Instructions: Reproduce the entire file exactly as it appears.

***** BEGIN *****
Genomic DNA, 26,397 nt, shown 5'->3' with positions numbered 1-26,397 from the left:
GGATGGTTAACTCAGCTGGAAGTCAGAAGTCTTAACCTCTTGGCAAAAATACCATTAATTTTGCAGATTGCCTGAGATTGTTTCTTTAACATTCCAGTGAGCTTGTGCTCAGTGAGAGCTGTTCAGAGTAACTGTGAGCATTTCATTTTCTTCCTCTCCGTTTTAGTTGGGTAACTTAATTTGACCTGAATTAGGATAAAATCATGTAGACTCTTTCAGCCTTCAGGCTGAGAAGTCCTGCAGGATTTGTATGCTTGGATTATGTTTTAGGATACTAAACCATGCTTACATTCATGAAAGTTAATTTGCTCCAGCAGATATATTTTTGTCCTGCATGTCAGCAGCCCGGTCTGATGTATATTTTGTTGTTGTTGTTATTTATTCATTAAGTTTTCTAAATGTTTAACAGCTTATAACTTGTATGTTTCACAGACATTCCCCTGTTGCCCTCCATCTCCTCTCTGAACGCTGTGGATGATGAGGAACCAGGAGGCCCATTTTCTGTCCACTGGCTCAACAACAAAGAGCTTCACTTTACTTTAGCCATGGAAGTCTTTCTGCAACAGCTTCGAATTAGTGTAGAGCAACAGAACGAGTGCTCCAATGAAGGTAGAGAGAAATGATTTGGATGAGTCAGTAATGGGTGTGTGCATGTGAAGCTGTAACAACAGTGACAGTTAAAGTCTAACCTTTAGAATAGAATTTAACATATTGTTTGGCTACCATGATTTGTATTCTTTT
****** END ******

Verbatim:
Genomic DNA, 26,397 nt, shown 5'->3' with positions numbered 1-26,397 from the left:
GGATGGTTAACTCAGCTGGAAGTCAGAAGTCTTAACCTCTTGGCAAAAATACCATTAATTTTGCAGATTGCCTGAGATTGTTTCTTTAACATTCCAGTGAGCTTGTGCTCAGTGAGAGCTGTTCAGAGTAACTGTGAGCATTTCATTTTCTTCCTCTCCGTTTTAGTTGGGTAACTTAATTTGACCTGAATTAGGATAAAATCATGTAGACTCTTTCAGCCTTCAGGCTGAGAAGTCCTGCAGGATTTGTATGCTTGGATTATGTTTTAGGATACTAAACCATGCTTACATTCATGAAAGTTAATTTGCTCCAGCAGATATATTTTTGTCCTGCATGTCAGCAGCCCGGTCTGATGTATATTTTGTTGTTGTTGTTATTTATTCATTAAGTTTTCTAAATGTTTAACAGCTTATAACTTGTATGTTTCACAGACATTCCCCTGTTGCCCTCCATCTCCTCTCTGAACGCTGTGGATGATGAGGAACCAGGAGGCCCATTTTCTGTCCACTGGCTCAACAACAAAGAGCTTCACTTTACTTTAGCCATGGAAGTCTTTCTGCAACAGCTTCGAATTAGTGTAGAGCAACAGAACGAGTGCTCCAATGAAGGTAGAGAGAAATGATTTGGATGAGTCAGTAATGGGTGTGTGCATGTGAAGCTGTAACAACAGTGACAGTTAAAGTCTAACCTTTAGAATAGAATTTAACATATTGTTTGGCTACCATGATTTGTATTCTTTT